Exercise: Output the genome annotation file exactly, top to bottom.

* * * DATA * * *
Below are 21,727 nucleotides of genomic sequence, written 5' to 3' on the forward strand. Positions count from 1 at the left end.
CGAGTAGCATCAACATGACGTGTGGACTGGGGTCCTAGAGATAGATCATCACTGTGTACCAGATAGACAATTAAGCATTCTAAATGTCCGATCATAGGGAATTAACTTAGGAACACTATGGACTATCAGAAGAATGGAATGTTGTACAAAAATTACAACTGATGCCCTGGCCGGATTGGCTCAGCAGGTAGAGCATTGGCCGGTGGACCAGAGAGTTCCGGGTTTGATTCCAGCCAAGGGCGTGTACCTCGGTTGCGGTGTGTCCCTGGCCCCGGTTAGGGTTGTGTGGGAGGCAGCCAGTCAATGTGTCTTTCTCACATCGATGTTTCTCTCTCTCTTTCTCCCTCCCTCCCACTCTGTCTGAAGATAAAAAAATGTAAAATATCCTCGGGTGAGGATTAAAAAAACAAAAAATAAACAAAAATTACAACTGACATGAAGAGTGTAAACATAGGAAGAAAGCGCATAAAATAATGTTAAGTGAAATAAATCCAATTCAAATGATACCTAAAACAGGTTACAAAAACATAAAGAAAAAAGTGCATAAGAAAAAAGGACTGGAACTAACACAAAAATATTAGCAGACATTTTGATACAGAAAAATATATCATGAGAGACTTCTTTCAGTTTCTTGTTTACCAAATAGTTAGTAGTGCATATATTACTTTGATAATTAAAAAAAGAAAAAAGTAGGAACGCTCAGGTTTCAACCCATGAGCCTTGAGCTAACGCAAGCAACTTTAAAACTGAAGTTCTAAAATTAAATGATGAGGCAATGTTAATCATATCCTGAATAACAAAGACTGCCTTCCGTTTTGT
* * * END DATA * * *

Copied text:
Below are 21,727 nucleotides of genomic sequence, written 5' to 3' on the forward strand. Positions count from 1 at the left end.
CGAGTAGCATCAACATGACGTGTGGACTGGGGTCCTAGAGATAGATCATCACTGTGTACCAGATAGACAATTAAGCATTCTAAATGTCCGATCATAGGGAATTAACTTAGGAACACTATGGACTATCAGAAGAATGGAATGTTGTACAAAAATTACAACTGATGCCCTGGCCGGATTGGCTCAGCAGGTAGAGCATTGGCCGGTGGACCAGAGAGTTCCGGGTTTGATTCCAGCCAAGGGCGTGTACCTCGGTTGCGGTGTGTCCCTGGCCCCGGTTAGGGTTGTGTGGGAGGCAGCCAGTCAATGTGTCTTTCTCACATCGATGTTTCTCTCTCTCTTTCTCCCTCCCTCCCACTCTGTCTGAAGATAAAAAAATGTAAAATATCCTCGGGTGAGGATTAAAAAAACAAAAAATAAACAAAAATTACAACTGACATGAAGAGTGTAAACATAGGAAGAAAGCGCATAAAATAATGTTAAGTGAAATAAATCCAATTCAAATGATACCTAAAACAGGTTACAAAAACATAAAGAAAAAAGTGCATAAGAAAAAAGGACTGGAACTAACACAAAAATATTAGCAGACATTTTGATACAGAAAAATATATCATGAGAGACTTCTTTCAGTTTCTTGTTTACCAAATAGTTAGTAGTGCATATATTACTTTGATAATTAAAAAAAGAAAAAAGTAGGAACGCTCAGGTTTCAACCCATGAGCCTTGAGCTAACGCAAGCAACTTTAAAACTGAAGTTCTAAAATTAAATGATGAGGCAATGTTAATCATATCCTGAATAACAAAGACTGCCTTCCGTTTTGT